The Collaborative International Dictionary of English v.0.48:
Guinea \Guin"ea\ (g[i^]n"[-e]), n.
1. A district on the west coast of Africa (formerly noted for
its export of gold and slaves) after which the Guinea
fowl, Guinea grass, Guinea peach, etc., are named.
2. A gold coin of England current for twenty-one shillings
sterling, or about five dollars, but not coined since the
issue of sovereigns in 1817.
The guinea, so called from the Guinea gold out of
was first struck, was proclaimed in 1663, and to go
for twenty shillings; but it never went for less
than twenty-one shillings. --Pinkerton.
Guinea corn. (Bot.) See Durra.
Guinea Current (Geog.), a current in the Atlantic Ocean
setting southwardly into the Bay of Benin on the coast of
Guinea dropper one who cheats by dropping counterfeit
guineas. [Obs.] --Gay.
Guinea fowl, Guinea hen (Zool.), an African gallinaceous
bird, of the genus Numida, allied to the pheasants. The
common domesticated species (Numida meleagris), has a
colored fleshy horn on each aide of the head, and is of a
dark gray color, variegated with small white spots. The
crested Guinea fowl (Numida cristata) is a finer
Guinea grains (Bot.), grains of Paradise, or amomum. See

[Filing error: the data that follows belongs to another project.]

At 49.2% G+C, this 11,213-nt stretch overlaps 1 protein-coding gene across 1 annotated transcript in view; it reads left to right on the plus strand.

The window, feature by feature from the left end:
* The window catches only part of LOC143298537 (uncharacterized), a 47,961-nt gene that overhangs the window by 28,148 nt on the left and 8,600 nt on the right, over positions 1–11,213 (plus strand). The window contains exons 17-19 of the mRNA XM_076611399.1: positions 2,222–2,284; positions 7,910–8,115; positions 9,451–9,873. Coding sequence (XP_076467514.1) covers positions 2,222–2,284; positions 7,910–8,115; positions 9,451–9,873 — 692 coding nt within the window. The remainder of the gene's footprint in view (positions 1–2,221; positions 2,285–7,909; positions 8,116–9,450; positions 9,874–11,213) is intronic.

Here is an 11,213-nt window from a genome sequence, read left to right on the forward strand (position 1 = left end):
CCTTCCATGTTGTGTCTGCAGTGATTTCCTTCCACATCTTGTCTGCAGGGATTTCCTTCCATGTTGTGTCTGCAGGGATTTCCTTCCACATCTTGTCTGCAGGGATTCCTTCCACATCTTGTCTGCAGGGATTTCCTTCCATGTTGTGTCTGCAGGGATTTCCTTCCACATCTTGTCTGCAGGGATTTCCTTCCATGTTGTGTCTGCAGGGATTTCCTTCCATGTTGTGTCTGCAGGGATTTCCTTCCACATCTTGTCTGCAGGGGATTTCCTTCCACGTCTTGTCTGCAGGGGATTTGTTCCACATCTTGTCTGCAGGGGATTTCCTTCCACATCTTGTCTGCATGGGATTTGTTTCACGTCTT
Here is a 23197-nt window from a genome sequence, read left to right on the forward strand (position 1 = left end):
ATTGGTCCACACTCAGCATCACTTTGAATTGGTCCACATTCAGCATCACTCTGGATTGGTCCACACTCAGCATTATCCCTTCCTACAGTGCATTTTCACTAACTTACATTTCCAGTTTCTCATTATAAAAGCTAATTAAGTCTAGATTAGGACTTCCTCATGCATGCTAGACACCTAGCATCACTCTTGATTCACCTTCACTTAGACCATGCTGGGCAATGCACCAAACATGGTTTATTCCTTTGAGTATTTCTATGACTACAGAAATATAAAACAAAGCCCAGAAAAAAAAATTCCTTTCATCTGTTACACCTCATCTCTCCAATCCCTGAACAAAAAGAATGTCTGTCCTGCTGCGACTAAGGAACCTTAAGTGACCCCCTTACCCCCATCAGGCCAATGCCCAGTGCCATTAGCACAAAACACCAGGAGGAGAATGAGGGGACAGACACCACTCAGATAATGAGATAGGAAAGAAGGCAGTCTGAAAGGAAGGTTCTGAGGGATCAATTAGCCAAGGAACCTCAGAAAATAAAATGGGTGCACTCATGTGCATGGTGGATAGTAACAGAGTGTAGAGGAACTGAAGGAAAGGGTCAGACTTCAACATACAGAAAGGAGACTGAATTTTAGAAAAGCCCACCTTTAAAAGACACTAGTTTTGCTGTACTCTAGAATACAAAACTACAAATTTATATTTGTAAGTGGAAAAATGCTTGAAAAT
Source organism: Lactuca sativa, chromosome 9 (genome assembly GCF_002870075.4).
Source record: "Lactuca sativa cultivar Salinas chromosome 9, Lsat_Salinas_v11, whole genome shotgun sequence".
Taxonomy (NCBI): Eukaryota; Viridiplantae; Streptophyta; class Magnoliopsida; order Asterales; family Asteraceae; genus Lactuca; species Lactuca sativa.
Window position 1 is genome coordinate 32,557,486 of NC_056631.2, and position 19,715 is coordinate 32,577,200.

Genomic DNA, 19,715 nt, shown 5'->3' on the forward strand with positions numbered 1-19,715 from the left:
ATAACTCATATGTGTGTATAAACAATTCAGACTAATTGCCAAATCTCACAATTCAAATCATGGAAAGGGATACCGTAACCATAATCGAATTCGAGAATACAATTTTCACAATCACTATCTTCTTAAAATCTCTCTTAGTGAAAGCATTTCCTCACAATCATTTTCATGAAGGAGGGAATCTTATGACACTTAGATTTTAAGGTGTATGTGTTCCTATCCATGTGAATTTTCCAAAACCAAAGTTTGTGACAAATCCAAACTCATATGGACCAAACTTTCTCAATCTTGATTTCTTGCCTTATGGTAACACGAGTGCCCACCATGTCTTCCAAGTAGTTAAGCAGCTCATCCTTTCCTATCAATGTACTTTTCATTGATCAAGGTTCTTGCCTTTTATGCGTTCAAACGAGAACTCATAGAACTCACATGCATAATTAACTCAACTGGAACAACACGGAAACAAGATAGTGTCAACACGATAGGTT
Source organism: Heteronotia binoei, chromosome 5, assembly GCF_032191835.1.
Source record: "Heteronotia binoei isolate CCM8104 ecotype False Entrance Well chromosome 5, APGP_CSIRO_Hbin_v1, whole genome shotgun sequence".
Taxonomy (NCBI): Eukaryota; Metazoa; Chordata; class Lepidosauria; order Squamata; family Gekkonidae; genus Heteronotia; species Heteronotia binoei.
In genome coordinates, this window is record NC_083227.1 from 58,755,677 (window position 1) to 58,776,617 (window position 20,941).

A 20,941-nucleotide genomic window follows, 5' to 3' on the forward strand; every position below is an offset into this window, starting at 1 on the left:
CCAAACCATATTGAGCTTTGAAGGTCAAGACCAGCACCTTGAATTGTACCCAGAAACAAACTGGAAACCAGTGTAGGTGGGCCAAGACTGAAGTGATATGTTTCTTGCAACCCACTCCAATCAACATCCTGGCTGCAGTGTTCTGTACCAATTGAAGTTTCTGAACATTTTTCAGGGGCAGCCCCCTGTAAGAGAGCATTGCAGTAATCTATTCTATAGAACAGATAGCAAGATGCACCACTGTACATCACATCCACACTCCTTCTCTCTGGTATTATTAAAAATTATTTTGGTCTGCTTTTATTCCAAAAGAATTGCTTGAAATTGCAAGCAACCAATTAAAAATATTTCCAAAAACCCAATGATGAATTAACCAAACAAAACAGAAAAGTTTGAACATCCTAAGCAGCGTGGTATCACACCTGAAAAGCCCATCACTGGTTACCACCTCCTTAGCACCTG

Guinea grass (Bot.), a tall strong forage grass (Panicum
jumentorum) introduced. from Africa into the West Indies
and Southern United States.
Guinea-hen flower (Bot.), a liliaceous flower (Fritillaria
Meleagris) with petals spotted like the feathers of the
Guinea peach. See under Peach.
Guinea pepper (Bot.), the pods of the Xylopia aromatica,
a tree of the order Anonace[ae], found in tropical West
Africa. They are also sold under the name of Piper
Guinea plum (Bot.), the fruit of Parinarium excelsum, a
large West African tree of the order Chrysobalane[ae],
having a scarcely edible fruit somewhat resembling a plum,
which is also called gray plum and rough-skin plum.
Guinea worm (Zool.), a long and slender African nematoid
worm (Filaria Medinensis) of a white color. It lives in
the cellular tissue of man, beneath the skin, and produces